National Organization for Rare Disorders, Inc.
It is possible that the main title of the report Pontocerebellar Hypoplasia is not the name you expected. Please check the synonyms listing to find the alternate name(s) and disorder subdivision(s) covered by this report.
- arginyl-tRNA synthetase 2 (RARS2)
- cerebellar atrophy with progressive microcephaly, (CLAM)
- encephalopathy, fatal infantile, with olivopontocerebellar hyperplasia
- fetal-onset olivopontocerebellar hypoplasia
- olivopontocerebellar hypoplasia, fetal-onset
- PCH with optic atrophy
- pontocerebellar hypoplasia, type 1 (PCH1)
- pontocerebellar hypoplasia, type 2A (PCH2A)
- pontocerebellar hypoplasia, type 2B (PCH2B)
- pontocerebellar hypoplasia, type 2C (PCH2C)
- pontocerebellar hypoplasia, type 3 (PCH3)
- pontocerebellar hypoplasia, type 4 (PCH4)
- pontocerebellar hypoplasia, type 5 (PCH 5)
- pontocerebellar hypoplasia, type 6 (PCH6)
- pontocerebellar hypoplasia with anterior horn cell disease
- pontocerebellar hypoplasia with infantile spinal muscular atrophy
- pontocerebellar hypoplasia with progressive cerebral atrophy
- volendam neurodegenerative disease
Pontocerebellar hypoplasias (PCH) are a group of rare heterogeneous conditions characterized by prenatal development of an abnormally small cerebellum and brain stem, which is usually associated with profound psychomotor retardation. Although the clinical features vary widely, pontocerebellar hypoplasias are usually associated with profound intellectual disability and delayed or absent psychomotor milestones. In most cases, the disease is uniformly fatal early in life. Life span has ranged from death in the perinatal period to about 20-25 years of age. Only a few individuals-usually patients with PCH type 2-have survived to the second and third decades of life. At least 6 types of PCH have been described and a few rare variants are now being identified.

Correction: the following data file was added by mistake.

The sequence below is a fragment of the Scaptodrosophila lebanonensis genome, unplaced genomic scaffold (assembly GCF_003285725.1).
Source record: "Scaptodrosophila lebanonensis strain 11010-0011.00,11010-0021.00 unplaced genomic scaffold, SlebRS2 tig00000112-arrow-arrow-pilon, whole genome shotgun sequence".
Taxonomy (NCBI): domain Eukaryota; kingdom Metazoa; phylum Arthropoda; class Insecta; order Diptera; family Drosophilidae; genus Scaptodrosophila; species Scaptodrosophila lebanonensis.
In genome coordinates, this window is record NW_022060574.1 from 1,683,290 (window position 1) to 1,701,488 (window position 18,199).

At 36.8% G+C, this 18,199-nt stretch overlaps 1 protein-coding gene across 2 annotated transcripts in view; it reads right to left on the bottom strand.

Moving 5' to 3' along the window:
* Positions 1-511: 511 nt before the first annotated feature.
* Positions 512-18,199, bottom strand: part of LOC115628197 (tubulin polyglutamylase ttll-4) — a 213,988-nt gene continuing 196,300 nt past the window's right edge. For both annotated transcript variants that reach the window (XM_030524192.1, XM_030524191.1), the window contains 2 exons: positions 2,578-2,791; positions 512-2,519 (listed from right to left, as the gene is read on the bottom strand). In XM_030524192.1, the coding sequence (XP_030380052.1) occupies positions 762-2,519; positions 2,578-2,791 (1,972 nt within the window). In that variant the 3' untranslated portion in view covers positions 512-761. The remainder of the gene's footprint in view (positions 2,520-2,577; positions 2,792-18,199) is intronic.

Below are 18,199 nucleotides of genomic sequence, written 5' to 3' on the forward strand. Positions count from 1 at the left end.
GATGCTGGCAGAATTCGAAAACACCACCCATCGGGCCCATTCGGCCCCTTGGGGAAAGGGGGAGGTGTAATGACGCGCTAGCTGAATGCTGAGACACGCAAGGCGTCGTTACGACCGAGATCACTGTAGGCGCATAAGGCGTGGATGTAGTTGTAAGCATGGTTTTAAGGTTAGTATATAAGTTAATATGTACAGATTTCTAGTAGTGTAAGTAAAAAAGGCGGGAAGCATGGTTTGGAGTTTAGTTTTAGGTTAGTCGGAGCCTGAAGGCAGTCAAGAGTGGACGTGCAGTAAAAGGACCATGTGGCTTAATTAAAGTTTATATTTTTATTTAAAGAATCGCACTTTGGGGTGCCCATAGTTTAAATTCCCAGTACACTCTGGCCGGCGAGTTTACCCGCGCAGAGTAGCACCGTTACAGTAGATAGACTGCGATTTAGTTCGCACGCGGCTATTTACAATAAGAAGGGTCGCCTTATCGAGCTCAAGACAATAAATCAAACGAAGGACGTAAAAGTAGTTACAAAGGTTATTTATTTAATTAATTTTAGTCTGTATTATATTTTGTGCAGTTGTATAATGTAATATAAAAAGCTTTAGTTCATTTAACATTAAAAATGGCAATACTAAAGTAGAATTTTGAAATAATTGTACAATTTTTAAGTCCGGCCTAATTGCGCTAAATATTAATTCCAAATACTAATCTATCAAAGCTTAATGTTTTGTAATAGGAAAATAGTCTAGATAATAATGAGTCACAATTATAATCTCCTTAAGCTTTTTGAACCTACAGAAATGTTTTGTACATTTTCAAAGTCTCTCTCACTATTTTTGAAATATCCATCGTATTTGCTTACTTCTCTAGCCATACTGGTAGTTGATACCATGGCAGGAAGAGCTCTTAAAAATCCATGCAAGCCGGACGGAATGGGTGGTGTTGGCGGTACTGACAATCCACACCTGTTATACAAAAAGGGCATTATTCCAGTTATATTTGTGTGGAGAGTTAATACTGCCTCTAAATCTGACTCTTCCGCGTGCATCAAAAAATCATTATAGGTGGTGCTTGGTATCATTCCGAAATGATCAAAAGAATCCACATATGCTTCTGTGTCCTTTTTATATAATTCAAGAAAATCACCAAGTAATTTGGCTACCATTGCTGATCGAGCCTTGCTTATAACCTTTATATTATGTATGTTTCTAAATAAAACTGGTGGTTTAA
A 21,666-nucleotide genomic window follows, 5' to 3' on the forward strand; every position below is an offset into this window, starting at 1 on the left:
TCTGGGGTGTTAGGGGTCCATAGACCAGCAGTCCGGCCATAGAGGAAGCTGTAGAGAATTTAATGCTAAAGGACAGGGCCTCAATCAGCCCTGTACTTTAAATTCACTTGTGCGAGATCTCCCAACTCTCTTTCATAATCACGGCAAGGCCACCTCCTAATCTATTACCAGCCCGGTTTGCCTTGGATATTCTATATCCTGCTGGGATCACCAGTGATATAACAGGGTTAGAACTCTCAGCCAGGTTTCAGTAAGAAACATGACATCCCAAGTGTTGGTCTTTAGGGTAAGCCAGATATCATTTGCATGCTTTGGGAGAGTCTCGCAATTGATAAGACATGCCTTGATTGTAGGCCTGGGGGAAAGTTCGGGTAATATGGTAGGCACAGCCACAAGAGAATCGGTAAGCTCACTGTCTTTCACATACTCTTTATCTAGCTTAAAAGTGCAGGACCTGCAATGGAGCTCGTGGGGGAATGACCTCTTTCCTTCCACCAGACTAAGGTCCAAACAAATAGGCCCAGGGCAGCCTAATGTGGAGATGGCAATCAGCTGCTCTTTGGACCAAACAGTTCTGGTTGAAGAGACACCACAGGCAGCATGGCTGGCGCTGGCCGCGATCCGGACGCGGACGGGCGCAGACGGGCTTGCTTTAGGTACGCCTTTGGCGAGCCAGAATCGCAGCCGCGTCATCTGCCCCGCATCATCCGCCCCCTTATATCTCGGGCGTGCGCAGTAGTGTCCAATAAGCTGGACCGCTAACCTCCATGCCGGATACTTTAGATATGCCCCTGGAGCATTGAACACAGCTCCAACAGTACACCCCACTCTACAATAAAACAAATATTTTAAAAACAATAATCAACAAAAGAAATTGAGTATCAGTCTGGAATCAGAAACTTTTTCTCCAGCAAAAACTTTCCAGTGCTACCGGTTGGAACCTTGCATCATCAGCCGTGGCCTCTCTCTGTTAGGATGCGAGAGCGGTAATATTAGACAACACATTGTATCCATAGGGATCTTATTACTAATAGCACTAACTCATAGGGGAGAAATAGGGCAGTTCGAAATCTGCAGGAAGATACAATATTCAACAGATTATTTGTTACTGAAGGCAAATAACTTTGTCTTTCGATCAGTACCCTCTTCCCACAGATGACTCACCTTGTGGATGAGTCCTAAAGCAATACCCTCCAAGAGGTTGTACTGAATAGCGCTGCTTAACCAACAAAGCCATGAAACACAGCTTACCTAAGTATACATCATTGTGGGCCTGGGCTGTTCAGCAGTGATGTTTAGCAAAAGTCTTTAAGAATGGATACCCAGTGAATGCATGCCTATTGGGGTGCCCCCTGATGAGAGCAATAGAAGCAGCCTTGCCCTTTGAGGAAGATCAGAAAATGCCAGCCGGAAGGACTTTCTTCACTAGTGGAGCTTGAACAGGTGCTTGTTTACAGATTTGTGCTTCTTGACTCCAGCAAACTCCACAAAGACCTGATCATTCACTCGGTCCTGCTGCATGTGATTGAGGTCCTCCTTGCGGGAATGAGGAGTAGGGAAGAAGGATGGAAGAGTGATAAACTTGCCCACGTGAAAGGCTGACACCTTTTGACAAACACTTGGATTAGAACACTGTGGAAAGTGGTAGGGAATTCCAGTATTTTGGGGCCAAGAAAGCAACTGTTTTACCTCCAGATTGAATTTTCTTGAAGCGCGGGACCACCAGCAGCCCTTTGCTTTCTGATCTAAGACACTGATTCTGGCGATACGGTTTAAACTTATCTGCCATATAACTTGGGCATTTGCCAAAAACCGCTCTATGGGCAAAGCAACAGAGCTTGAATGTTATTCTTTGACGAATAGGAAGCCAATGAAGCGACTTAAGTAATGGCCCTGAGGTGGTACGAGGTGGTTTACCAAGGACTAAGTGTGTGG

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It is possible that the title of this topic is not the name you selected. Please check the Synonyms listing to find the alternate name(s) and Disorder Subdivision(s) covered by this report
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Last Updated: 3/16/2012
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